ON keyword to specify the predicates for the join, as in the following example:
SELECT * FROM employee INNER JOIN department ON employee.DepartmentID = department.DepartmentID;
The "implicit join notation" simply lists the tables for joining, in the
FROM clause of the
SELECT statement, using commas to separate them. Thus it specifies a cross join, and the
WHERE clause may apply additional filter-predicates (which function comparably to the join-predicates in the explicit notation).
The following example is equivalent to the previous one, but this time using implicit join notation:
SELECT * FROM employee, department WHERE employee.DepartmentID = department.DepartmentID;
The queries given in the examples above will join the Employee and Department tables using the DepartmentID column of both tables. Where the DepartmentID of these tables match (i.e. the join-predicate is satisfied), the query will combine the LastName, DepartmentID and DepartmentName columns from the two tables into a result row. Where the DepartmentID does not match, no result row is generated.
Thus the result of the execution of either of the two queries above will be:
Notice that the employee "John" and the department "Marketing" do not appear in the query execution results. Neither of these has any matching records in the other respective table: "John" has no associated department, and no employee has the department ID 35 ("Marketing"). Depending on the desired results, this behavior may be a subtle bug, which can be avoided with an outer join.
Note: Programmers should take special care when joining tables on columns that can contain NULL values, since NULL will never match any other value (not even NULL itself), unless the join condition explicitly uses the
IS NULL or
IS NOT NULL predicates. The Inner join can only be safely used in a database that enforces referential integrity or where the join fields are guaranteed not to be NULL. Many transaction processing relational databases rely on Atomicity, Consistency, Isolation, Durability (ACID) data update standards to ensure data integrity, making inner joins an appropriate choice. Many reporting relational database and data warehouses use high volume Extract, Transform, Load (ETL) batch updates which make referential integrity difficult or impossible to enforce, resulting in potentially NULL join fields that a SQL query author cannot modify and which cause inner joins to omit data with no indication of an error. The choice to use an inner join depends on the database design and data characteristics. A left outer join can usually be substituted for an inner join when the join field in one table may contain NULL values. A commitment to an inner join assumes NULL join fields will not be introduced by future changes, including vendor updates, design changes and bulk processing outside of the application's data validation rules such as data conversions.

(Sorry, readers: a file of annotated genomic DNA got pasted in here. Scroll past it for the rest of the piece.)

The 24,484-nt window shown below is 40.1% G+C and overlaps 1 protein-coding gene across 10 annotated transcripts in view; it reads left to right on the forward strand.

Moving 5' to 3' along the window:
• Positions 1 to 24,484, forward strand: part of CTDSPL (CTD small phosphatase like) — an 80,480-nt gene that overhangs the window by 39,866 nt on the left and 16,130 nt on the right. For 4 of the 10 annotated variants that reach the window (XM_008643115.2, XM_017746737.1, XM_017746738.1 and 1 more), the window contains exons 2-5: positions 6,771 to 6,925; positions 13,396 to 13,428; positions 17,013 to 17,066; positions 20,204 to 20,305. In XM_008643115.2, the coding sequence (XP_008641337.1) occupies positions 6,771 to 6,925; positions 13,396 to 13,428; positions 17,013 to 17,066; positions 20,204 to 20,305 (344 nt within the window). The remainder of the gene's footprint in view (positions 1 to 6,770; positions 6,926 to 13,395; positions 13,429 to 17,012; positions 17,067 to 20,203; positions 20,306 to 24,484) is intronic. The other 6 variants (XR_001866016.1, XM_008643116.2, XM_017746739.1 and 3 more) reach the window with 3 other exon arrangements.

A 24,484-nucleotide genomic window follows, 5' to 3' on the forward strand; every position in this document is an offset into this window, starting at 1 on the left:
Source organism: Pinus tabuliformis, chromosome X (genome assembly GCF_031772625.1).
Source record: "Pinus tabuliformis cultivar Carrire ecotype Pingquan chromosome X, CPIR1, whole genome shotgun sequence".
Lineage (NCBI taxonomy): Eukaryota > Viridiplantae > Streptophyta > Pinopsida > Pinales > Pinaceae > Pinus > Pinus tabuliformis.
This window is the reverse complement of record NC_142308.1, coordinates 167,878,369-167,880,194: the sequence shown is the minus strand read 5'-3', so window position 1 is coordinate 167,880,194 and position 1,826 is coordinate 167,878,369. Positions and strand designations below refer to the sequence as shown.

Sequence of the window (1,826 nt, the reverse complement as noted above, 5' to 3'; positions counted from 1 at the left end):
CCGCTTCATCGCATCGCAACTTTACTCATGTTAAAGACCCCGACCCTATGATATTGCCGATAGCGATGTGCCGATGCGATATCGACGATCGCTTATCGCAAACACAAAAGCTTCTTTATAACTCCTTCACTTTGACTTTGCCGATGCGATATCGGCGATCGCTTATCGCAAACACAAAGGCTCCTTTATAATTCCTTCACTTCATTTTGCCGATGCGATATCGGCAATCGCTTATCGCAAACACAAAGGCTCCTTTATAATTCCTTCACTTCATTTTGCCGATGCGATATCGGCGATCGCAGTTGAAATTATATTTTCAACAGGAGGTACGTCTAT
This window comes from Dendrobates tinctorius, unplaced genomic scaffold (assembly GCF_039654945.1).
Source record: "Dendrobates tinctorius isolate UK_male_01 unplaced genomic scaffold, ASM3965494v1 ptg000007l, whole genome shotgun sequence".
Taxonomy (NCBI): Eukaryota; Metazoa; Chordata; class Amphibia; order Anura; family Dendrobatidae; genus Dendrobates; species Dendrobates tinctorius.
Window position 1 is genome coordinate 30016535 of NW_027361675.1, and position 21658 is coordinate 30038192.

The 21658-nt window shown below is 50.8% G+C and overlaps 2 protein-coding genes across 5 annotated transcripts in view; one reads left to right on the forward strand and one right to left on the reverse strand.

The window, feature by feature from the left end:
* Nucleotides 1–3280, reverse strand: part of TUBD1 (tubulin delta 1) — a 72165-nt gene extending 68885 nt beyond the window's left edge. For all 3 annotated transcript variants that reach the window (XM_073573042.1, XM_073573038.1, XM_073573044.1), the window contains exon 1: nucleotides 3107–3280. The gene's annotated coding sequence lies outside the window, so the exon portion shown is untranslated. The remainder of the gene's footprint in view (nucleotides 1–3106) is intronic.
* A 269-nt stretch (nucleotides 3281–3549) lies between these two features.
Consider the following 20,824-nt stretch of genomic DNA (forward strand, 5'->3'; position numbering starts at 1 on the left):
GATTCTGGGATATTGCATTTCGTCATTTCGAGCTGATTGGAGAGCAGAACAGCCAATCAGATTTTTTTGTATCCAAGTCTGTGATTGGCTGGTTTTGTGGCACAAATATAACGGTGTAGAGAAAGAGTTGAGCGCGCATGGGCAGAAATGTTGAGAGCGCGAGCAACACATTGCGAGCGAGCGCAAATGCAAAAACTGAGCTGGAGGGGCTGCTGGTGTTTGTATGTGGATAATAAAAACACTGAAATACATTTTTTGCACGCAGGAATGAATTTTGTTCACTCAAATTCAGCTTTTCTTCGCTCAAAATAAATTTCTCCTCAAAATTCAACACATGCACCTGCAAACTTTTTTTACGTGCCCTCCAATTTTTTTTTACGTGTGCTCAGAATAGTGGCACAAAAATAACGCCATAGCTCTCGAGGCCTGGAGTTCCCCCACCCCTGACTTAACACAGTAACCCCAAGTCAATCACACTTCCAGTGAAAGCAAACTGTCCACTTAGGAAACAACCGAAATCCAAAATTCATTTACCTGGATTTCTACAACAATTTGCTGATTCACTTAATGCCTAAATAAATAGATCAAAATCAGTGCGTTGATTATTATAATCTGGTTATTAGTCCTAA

One can further classify inner joins as equi-joins, as natural joins, or as cross-joins.
An equi-join is a specific type of comparator-based join, that uses only equality comparisons in the join-predicate. Using other comparison operators (such as
<) disqualifies a join as an equi-join. The query shown above has already provided an example of an equi-join:
SELECT * FROM employee JOIN department ON employee.DepartmentID = department.DepartmentID;
We can write equi-join as below,
SELECT * FROM employee, department WHERE employee.DepartmentID = department.DepartmentID;
SELECT * FROM employee INNER JOIN department USING (DepartmentID);
USING construct is more than mere syntactic sugar, however, since the result set differs from the result set of the version with the explicit predicate. Specifically, any columns mentioned in the
USING list will appear only once, with an unqualified name, rather than once for each table in the join. In the case above , there will be a single
DepartmentID column and no
USING clause is not supported by MS SQL Server and Sybase.